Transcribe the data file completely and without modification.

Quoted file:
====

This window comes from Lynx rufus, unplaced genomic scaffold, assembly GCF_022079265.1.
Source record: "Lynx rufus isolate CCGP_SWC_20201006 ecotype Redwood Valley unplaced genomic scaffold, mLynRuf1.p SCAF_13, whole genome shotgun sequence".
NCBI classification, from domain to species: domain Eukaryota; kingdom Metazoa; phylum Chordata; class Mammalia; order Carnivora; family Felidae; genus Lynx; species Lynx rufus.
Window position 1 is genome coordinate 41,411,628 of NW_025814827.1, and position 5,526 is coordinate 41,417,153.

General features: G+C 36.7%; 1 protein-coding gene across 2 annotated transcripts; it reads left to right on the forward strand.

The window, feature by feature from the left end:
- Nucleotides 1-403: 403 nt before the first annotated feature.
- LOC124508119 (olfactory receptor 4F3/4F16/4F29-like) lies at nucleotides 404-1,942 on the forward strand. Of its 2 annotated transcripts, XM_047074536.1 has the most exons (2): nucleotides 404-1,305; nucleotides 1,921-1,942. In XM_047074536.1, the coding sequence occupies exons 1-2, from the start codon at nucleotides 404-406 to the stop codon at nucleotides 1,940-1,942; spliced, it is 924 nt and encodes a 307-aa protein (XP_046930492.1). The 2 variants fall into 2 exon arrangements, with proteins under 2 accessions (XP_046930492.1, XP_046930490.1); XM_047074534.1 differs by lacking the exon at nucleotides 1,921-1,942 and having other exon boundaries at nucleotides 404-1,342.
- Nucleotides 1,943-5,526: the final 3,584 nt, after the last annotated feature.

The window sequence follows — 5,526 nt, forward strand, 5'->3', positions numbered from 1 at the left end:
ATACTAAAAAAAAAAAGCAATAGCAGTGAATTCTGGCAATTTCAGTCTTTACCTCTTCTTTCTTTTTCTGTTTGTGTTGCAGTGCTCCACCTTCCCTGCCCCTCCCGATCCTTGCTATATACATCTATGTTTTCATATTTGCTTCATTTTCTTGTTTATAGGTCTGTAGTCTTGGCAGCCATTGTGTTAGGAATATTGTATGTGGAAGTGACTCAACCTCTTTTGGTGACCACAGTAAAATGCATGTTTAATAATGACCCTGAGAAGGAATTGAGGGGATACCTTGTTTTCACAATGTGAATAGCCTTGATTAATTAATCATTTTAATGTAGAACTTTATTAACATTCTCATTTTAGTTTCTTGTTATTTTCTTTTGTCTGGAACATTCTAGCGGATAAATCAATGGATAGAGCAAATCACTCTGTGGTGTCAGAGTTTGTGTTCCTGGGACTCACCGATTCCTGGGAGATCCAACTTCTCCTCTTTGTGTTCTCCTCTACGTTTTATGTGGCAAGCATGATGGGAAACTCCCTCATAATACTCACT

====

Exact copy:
This window comes from Lynx rufus, unplaced genomic scaffold, assembly GCF_022079265.1.
Source record: "Lynx rufus isolate CCGP_SWC_20201006 ecotype Redwood Valley unplaced genomic scaffold, mLynRuf1.p SCAF_13, whole genome shotgun sequence".
NCBI classification, from domain to species: domain Eukaryota; kingdom Metazoa; phylum Chordata; class Mammalia; order Carnivora; family Felidae; genus Lynx; species Lynx rufus.
Window position 1 is genome coordinate 41,411,628 of NW_025814827.1, and position 5,526 is coordinate 41,417,153.

General features: G+C 36.7%; 1 protein-coding gene across 2 annotated transcripts; it reads left to right on the forward strand.

The window, feature by feature from the left end:
- Nucleotides 1-403: 403 nt before the first annotated feature.
- LOC124508119 (olfactory receptor 4F3/4F16/4F29-like) lies at nucleotides 404-1,942 on the forward strand. Of its 2 annotated transcripts, XM_047074536.1 has the most exons (2): nucleotides 404-1,305; nucleotides 1,921-1,942. In XM_047074536.1, the coding sequence occupies exons 1-2, from the start codon at nucleotides 404-406 to the stop codon at nucleotides 1,940-1,942; spliced, it is 924 nt and encodes a 307-aa protein (XP_046930492.1). The 2 variants fall into 2 exon arrangements, with proteins under 2 accessions (XP_046930492.1, XP_046930490.1); XM_047074534.1 differs by lacking the exon at nucleotides 1,921-1,942 and having other exon boundaries at nucleotides 404-1,342.
- Nucleotides 1,943-5,526: the final 3,584 nt, after the last annotated feature.

The window sequence follows — 5,526 nt, forward strand, 5'->3', positions numbered from 1 at the left end:
ATACTAAAAAAAAAAAGCAATAGCAGTGAATTCTGGCAATTTCAGTCTTTACCTCTTCTTTCTTTTTCTGTTTGTGTTGCAGTGCTCCACCTTCCCTGCCCCTCCCGATCCTTGCTATATACATCTATGTTTTCATATTTGCTTCATTTTCTTGTTTATAGGTCTGTAGTCTTGGCAGCCATTGTGTTAGGAATATTGTATGTGGAAGTGACTCAACCTCTTTTGGTGACCACAGTAAAATGCATGTTTAATAATGACCCTGAGAAGGAATTGAGGGGATACCTTGTTTTCACAATGTGAATAGCCTTGATTAATTAATCATTTTAATGTAGAACTTTATTAACATTCTCATTTTAGTTTCTTGTTATTTTCTTTTGTCTGGAACATTCTAGCGGATAAATCAATGGATAGAGCAAATCACTCTGTGGTGTCAGAGTTTGTGTTCCTGGGACTCACCGATTCCTGGGAGATCCAACTTCTCCTCTTTGTGTTCTCCTCTACGTTTTATGTGGCAAGCATGATGGGAAACTCCCTCATAATACTCACT